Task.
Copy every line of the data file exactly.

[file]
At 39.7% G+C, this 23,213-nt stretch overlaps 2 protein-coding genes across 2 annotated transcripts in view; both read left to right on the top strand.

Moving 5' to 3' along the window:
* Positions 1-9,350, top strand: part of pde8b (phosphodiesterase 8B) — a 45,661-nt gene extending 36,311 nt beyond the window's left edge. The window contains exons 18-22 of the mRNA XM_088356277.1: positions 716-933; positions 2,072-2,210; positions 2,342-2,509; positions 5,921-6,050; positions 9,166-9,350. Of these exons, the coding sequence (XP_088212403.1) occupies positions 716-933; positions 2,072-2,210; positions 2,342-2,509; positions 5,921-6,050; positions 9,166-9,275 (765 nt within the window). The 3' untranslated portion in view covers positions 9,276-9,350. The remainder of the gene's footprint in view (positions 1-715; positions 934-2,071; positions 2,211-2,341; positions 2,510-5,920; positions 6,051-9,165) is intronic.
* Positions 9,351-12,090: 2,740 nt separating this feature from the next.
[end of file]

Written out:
At 39.7% G+C, this 23,213-nt stretch overlaps 2 protein-coding genes across 2 annotated transcripts in view; both read left to right on the top strand.

Moving 5' to 3' along the window:
* Positions 1-9,350, top strand: part of pde8b (phosphodiesterase 8B) — a 45,661-nt gene extending 36,311 nt beyond the window's left edge. The window contains exons 18-22 of the mRNA XM_088356277.1: positions 716-933; positions 2,072-2,210; positions 2,342-2,509; positions 5,921-6,050; positions 9,166-9,350. Of these exons, the coding sequence (XP_088212403.1) occupies positions 716-933; positions 2,072-2,210; positions 2,342-2,509; positions 5,921-6,050; positions 9,166-9,275 (765 nt within the window). The 3' untranslated portion in view covers positions 9,276-9,350. The remainder of the gene's footprint in view (positions 1-715; positions 934-2,071; positions 2,211-2,341; positions 2,510-5,920; positions 6,051-9,165) is intronic.
* Positions 9,351-12,090: 2,740 nt separating this feature from the next.